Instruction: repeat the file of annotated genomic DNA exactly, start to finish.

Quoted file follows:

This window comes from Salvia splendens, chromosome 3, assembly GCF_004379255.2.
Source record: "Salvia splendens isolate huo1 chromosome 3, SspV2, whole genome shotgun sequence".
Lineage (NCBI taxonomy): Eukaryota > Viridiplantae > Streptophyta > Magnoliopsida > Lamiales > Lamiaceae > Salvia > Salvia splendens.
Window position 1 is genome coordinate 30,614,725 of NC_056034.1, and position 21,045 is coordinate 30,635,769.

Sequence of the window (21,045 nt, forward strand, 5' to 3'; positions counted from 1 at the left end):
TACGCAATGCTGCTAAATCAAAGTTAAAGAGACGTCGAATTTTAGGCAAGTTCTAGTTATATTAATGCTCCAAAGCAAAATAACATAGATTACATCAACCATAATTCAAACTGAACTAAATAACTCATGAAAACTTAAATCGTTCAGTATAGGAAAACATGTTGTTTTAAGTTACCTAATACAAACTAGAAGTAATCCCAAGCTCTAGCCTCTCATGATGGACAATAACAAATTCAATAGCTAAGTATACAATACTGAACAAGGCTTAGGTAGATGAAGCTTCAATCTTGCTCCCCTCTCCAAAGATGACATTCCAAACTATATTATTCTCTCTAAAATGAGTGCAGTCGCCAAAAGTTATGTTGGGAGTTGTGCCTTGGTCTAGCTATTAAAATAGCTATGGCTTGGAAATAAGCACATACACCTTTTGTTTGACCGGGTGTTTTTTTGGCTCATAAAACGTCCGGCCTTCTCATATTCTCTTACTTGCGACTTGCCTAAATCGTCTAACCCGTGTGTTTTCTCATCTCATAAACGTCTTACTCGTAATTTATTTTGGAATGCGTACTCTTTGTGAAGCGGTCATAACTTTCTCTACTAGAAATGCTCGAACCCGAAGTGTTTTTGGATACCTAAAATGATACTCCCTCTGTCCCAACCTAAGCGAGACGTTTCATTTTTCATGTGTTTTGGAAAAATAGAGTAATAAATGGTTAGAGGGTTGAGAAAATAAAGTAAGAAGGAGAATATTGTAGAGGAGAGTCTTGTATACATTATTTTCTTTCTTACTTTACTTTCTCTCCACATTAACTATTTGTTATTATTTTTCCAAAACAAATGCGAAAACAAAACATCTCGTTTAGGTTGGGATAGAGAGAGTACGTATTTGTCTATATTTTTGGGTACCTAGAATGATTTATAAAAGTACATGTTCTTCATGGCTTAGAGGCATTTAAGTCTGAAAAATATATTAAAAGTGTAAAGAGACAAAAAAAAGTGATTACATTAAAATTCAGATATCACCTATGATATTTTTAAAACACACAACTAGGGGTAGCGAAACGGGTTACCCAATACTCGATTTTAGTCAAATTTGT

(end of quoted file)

This window comes from Salvia splendens, chromosome 3, assembly GCF_004379255.2.
Source record: "Salvia splendens isolate huo1 chromosome 3, SspV2, whole genome shotgun sequence".
Lineage (NCBI taxonomy): Eukaryota > Viridiplantae > Streptophyta > Magnoliopsida > Lamiales > Lamiaceae > Salvia > Salvia splendens.
Window position 1 is genome coordinate 30,614,725 of NC_056034.1, and position 21,045 is coordinate 30,635,769.

Sequence of the window (21,045 nt, forward strand, 5' to 3'; positions counted from 1 at the left end):
TACGCAATGCTGCTAAATCAAAGTTAAAGAGACGTCGAATTTTAGGCAAGTTCTAGTTATATTAATGCTCCAAAGCAAAATAACATAGATTACATCAACCATAATTCAAACTGAACTAAATAACTCATGAAAACTTAAATCGTTCAGTATAGGAAAACATGTTGTTTTAAGTTACCTAATACAAACTAGAAGTAATCCCAAGCTCTAGCCTCTCATGATGGACAATAACAAATTCAATAGCTAAGTATACAATACTGAACAAGGCTTAGGTAGATGAAGCTTCAATCTTGCTCCCCTCTCCAAAGATGACATTCCAAACTATATTATTCTCTCTAAAATGAGTGCAGTCGCCAAAAGTTATGTTGGGAGTTGTGCCTTGGTCTAGCTATTAAAATAGCTATGGCTTGGAAATAAGCACATACACCTTTTGTTTGACCGGGTGTTTTTTTGGCTCATAAAACGTCCGGCCTTCTCATATTCTCTTACTTGCGACTTGCCTAAATCGTCTAACCCGTGTGTTTTCTCATCTCATAAACGTCTTACTCGTAATTTATTTTGGAATGCGTACTCTTTGTGAAGCGGTCATAACTTTCTCTACTAGAAATGCTCGAACCCGAAGTGTTTTTGGATACCTAAAATGATACTCCCTCTGTCCCAACCTAAGCGAGACGTTTCATTTTTCATGTGTTTTGGAAAAATAGAGTAATAAATGGTTAGAGGGTTGAGAAAATAAAGTAAGAAGGAGAATATTGTAGAGGAGAGTCTTGTATACATTATTTTCTTTCTTACTTTACTTTCTCTCCACATTAACTATTTGTTATTATTTTTCCAAAACAAATGCGAAAACAAAACATCTCGTTTAGGTTGGGATAGAGAGAGTACGTATTTGTCTATATTTTTGGGTACCTAGAATGATTTATAAAAGTACATGTTCTTCATGGCTTAGAGGCATTTAAGTCTGAAAAATATATTAAAAGTGTAAAGAGACAAAAAAAAGTGATTACATTAAAATTCAGATATCACCTATGATATTTTTAAAACACACAACTAGGGGTAGCGAAACGGGTTACCCAATACTCGATTTTAGTCAAATTTGT